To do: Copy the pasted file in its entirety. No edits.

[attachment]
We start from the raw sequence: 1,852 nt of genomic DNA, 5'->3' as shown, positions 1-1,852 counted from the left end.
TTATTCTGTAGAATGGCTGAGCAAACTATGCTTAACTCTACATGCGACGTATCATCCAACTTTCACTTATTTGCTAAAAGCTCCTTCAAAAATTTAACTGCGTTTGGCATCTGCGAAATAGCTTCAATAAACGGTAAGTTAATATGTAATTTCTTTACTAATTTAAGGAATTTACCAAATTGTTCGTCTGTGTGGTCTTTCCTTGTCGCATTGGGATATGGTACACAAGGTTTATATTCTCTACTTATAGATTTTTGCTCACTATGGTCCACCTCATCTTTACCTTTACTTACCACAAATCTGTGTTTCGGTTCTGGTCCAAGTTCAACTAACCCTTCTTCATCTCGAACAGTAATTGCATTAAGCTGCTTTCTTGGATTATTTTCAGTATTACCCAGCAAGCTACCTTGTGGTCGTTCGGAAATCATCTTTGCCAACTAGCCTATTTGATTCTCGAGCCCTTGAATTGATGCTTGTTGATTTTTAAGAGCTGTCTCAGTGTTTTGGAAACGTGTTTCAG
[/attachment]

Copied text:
We start from the raw sequence: 1,852 nt of genomic DNA, 5'->3' as shown, positions 1-1,852 counted from the left end.
TTATTCTGTAGAATGGCTGAGCAAACTATGCTTAACTCTACATGCGACGTATCATCCAACTTTCACTTATTTGCTAAAAGCTCCTTCAAAAATTTAACTGCGTTTGGCATCTGCGAAATAGCTTCAATAAACGGTAAGTTAATATGTAATTTCTTTACTAATTTAAGGAATTTACCAAATTGTTCGTCTGTGTGGTCTTTCCTTGTCGCATTGGGATATGGTACACAAGGTTTATATTCTCTACTTATAGATTTTTGCTCACTATGGTCCACCTCATCTTTACCTTTACTTACCACAAATCTGTGTTTCGGTTCTGGTCCAAGTTCAACTAACCCTTCTTCATCTCGAACAGTAATTGCATTAAGCTGCTTTCTTGGATTATTTTCAGTATTACCCAGCAAGCTACCTTGTGGTCGTTCGGAAATCATCTTTGCCAACTAGCCTATTTGATTCTCGAGCCCTTGAATTGATGCTTGTTGATTTTTAAGAGCTGTCTCAGTGTTTTGGAAACGTGTTTCAG